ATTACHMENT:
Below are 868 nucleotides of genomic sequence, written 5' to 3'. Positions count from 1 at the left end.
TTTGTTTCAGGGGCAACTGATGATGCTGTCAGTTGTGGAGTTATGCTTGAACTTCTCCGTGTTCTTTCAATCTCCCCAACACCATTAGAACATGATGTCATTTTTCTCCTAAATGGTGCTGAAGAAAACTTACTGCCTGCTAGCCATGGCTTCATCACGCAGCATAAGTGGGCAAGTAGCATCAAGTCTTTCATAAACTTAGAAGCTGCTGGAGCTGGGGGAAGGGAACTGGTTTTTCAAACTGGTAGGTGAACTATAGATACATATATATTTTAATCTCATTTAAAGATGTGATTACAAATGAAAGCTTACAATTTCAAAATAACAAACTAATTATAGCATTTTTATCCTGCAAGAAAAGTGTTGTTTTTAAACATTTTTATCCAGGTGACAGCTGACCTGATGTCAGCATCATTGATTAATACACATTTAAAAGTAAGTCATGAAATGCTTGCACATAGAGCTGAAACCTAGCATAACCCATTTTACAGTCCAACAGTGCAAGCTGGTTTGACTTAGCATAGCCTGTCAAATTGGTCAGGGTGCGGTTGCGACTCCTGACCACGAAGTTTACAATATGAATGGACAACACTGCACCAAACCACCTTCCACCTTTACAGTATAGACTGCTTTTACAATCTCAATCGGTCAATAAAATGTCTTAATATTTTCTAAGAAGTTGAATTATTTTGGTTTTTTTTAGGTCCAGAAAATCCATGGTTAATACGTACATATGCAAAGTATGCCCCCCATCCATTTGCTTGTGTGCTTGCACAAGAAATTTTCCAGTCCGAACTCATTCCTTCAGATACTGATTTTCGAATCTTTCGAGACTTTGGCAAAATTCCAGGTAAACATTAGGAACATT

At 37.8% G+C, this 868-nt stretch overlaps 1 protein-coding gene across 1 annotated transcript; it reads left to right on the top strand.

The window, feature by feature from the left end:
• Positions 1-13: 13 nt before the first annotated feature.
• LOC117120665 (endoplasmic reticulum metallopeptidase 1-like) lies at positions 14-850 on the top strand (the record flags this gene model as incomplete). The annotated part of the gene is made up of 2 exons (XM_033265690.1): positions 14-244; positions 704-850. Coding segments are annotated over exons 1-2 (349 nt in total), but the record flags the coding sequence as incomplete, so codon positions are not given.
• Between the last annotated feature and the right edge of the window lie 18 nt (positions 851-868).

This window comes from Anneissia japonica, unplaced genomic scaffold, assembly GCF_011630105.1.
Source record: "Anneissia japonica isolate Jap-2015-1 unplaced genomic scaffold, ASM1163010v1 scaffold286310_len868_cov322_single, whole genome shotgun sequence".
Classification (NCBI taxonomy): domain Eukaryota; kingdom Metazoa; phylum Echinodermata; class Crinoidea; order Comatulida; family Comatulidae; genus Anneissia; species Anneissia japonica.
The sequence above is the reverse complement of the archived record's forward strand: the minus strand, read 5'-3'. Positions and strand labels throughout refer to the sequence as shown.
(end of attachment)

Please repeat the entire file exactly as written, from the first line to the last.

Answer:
Below are 868 nucleotides of genomic sequence, written 5' to 3'. Positions count from 1 at the left end.
TTTGTTTCAGGGGCAACTGATGATGCTGTCAGTTGTGGAGTTATGCTTGAACTTCTCCGTGTTCTTTCAATCTCCCCAACACCATTAGAACATGATGTCATTTTTCTCCTAAATGGTGCTGAAGAAAACTTACTGCCTGCTAGCCATGGCTTCATCACGCAGCATAAGTGGGCAAGTAGCATCAAGTCTTTCATAAACTTAGAAGCTGCTGGAGCTGGGGGAAGGGAACTGGTTTTTCAAACTGGTAGGTGAACTATAGATACATATATATTTTAATCTCATTTAAAGATGTGATTACAAATGAAAGCTTACAATTTCAAAATAACAAACTAATTATAGCATTTTTATCCTGCAAGAAAAGTGTTGTTTTTAAACATTTTTATCCAGGTGACAGCTGACCTGATGTCAGCATCATTGATTAATACACATTTAAAAGTAAGTCATGAAATGCTTGCACATAGAGCTGAAACCTAGCATAACCCATTTTACAGTCCAACAGTGCAAGCTGGTTTGACTTAGCATAGCCTGTCAAATTGGTCAGGGTGCGGTTGCGACTCCTGACCACGAAGTTTACAATATGAATGGACAACACTGCACCAAACCACCTTCCACCTTTACAGTATAGACTGCTTTTACAATCTCAATCGGTCAATAAAATGTCTTAATATTTTCTAAGAAGTTGAATTATTTTGGTTTTTTTTAGGTCCAGAAAATCCATGGTTAATACGTACATATGCAAAGTATGCCCCCCATCCATTTGCTTGTGTGCTTGCACAAGAAATTTTCCAGTCCGAACTCATTCCTTCAGATACTGATTTTCGAATCTTTCGAGACTTTGGCAAAATTCCAGGTAAACATTAGGAACATT

At 37.8% G+C, this 868-nt stretch overlaps 1 protein-coding gene across 1 annotated transcript; it reads left to right on the top strand.

The window, feature by feature from the left end:
• Positions 1-13: 13 nt before the first annotated feature.
• LOC117120665 (endoplasmic reticulum metallopeptidase 1-like) lies at positions 14-850 on the top strand (the record flags this gene model as incomplete). The annotated part of the gene is made up of 2 exons (XM_033265690.1): positions 14-244; positions 704-850. Coding segments are annotated over exons 1-2 (349 nt in total), but the record flags the coding sequence as incomplete, so codon positions are not given.
• Between the last annotated feature and the right edge of the window lie 18 nt (positions 851-868).

This window comes from Anneissia japonica, unplaced genomic scaffold, assembly GCF_011630105.1.
Source record: "Anneissia japonica isolate Jap-2015-1 unplaced genomic scaffold, ASM1163010v1 scaffold286310_len868_cov322_single, whole genome shotgun sequence".
Classification (NCBI taxonomy): domain Eukaryota; kingdom Metazoa; phylum Echinodermata; class Crinoidea; order Comatulida; family Comatulidae; genus Anneissia; species Anneissia japonica.
The sequence above is the reverse complement of the archived record's forward strand: the minus strand, read 5'-3'. Positions and strand labels throughout refer to the sequence as shown.